What is risk-based pricing?
Risk-based pricing occurs when lenders offer different consumers different interest rates or other loan terms, based on the estimated risk that the consumers will fail to pay back their loans.
This means, for example, that lenders will generally offer a higher interest rate to you if they view you as a higher risk borrower - say, because you recently declared bankruptcy, lost a job, or are several payments behind on a mortgage. For the same exact loan, lenders will generally offer a lower interest rate if they view you as a lower risk - say, because you have a good credit score and are employed.
Each lender uses its own process to determine the risk that you will default on a loan, but most use your credit score, employment status, income, and other outstanding debts, among other factors.
If a lender relied on a credit report in making a lending decision about you, you should get a Risk-Based Pricing notice if you receive less favorable terms than other borrowers with better credit histories. This notice includes information about how to get your free annual credit report, your credit score, the score range, and the negative factors affecting the score.
Lenders may NOT use certain legally prohibited factors to come up with their risk-based pricing. The Equal Credit Opportunity Act makes it illegal for a creditor such as a lender or dealer to discriminate in any credit transaction, including auto loans, against any applicant because of:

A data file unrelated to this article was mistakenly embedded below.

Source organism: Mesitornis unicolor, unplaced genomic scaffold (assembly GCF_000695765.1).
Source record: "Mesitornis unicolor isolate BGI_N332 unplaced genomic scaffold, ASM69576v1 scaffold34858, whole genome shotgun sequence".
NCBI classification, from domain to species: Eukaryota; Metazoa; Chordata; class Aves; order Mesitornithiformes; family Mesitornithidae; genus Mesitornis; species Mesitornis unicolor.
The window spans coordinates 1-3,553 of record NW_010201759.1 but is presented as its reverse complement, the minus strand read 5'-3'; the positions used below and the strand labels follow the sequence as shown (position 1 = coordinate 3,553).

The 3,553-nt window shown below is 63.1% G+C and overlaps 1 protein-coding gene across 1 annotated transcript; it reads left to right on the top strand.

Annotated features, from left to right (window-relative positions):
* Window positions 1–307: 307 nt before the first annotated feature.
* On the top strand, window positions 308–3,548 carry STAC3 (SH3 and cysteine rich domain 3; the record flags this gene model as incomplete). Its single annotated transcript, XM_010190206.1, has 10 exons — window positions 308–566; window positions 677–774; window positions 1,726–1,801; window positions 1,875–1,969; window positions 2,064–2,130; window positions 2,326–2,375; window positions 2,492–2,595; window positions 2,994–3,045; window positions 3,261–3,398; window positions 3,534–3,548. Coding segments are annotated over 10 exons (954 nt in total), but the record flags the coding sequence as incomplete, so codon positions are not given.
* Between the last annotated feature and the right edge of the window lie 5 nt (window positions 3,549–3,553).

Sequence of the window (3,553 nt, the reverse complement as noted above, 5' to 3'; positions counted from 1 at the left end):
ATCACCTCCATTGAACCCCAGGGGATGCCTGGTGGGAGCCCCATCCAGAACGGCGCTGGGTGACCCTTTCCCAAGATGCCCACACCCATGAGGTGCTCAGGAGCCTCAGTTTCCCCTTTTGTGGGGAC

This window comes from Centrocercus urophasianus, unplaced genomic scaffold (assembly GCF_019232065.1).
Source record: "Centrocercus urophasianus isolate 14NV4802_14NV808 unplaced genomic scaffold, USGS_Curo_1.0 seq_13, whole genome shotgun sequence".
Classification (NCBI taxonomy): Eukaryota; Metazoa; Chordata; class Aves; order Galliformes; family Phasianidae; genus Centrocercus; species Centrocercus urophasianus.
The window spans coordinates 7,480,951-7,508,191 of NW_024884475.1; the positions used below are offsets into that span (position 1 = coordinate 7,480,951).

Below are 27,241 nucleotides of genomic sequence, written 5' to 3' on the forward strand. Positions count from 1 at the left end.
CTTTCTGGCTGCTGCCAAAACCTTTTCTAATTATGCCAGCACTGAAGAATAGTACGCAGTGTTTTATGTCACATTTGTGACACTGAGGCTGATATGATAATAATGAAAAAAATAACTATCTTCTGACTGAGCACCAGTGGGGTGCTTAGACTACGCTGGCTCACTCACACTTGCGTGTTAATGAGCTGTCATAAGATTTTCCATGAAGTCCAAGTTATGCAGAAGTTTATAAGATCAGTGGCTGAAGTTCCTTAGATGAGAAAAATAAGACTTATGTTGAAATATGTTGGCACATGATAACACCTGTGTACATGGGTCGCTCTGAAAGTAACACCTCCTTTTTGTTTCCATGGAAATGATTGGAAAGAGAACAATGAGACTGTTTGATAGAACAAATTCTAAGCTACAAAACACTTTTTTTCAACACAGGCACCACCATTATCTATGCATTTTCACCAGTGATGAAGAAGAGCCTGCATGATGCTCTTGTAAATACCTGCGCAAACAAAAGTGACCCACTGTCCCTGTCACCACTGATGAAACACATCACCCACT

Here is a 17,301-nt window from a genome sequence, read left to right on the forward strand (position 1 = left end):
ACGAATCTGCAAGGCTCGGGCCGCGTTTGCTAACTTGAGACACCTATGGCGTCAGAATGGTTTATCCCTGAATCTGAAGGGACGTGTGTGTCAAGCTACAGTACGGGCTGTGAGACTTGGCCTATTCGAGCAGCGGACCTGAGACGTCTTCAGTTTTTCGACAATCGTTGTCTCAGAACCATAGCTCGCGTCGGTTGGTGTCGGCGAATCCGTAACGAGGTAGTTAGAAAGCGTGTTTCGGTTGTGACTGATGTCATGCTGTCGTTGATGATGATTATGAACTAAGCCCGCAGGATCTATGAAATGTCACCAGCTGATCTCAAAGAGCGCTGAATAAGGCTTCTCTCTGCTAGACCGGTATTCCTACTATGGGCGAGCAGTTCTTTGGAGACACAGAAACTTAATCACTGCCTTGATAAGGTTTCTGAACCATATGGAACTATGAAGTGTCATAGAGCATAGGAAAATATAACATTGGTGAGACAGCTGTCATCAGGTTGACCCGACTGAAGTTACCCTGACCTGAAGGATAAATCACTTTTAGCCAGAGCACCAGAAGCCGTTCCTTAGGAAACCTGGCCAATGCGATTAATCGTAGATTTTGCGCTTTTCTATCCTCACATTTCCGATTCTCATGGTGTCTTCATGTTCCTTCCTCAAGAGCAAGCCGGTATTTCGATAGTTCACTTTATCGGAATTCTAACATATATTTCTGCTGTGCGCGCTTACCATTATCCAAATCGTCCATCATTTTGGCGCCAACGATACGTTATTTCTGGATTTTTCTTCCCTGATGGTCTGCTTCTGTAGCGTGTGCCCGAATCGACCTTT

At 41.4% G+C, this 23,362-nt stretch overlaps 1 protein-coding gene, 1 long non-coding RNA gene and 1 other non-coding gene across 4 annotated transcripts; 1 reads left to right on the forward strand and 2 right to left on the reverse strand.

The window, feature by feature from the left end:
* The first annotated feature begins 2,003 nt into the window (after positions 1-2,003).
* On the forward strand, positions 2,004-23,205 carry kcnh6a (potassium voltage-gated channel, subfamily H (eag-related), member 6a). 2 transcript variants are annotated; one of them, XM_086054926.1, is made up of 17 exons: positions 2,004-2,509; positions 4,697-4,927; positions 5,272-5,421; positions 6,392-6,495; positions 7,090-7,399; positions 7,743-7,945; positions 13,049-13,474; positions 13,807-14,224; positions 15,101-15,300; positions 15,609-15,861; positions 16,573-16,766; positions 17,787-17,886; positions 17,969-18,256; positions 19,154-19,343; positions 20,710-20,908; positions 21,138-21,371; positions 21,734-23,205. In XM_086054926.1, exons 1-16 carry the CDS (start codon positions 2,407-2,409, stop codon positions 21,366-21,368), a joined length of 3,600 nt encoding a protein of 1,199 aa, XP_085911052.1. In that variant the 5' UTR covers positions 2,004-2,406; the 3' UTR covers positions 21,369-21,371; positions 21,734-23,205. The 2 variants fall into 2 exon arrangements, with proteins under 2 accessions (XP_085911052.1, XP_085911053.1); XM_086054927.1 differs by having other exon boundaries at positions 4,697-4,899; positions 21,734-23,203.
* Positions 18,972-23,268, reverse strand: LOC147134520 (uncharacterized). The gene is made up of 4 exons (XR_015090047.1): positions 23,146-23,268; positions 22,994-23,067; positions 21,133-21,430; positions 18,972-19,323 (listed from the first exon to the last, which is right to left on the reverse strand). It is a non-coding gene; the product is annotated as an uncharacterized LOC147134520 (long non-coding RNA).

- National origin
- Sex (Gender)
- Marital status
- Age (if the applicant is old enough to enter into a contract)
- Receipt of income from any public assistance program
- Exercising in good faith a right under the Consumer Credit Protection Act, which includes consumer protection statutes relating to credit
This means that a lender or dealer may not use any of the above grounds as a reason to:
- Refuse you an auto loan
- Discourage you from applying for an auto loan
- Provide you an auto loan on terms that are different from the terms given to someone else who is similarly situated to you, such as having similar creditworthiness
If you believe that you were discriminated against on any of these grounds, you can file an official complaint online or by calling us toll-free at 1-855-411-CFPB (2372) - or tell us about your experience without filing a complaint.
If you believe that your lender or dealer discriminated against you on one of these bases when you sought an auto loan, in addition to filing a complaint with the CFPB, you should also file a complaint with the Federal Trade Commission (FTC), as the CFPB does not have jurisdiction over all auto dealers.
State or local law may prohibit discrimination on additional grounds.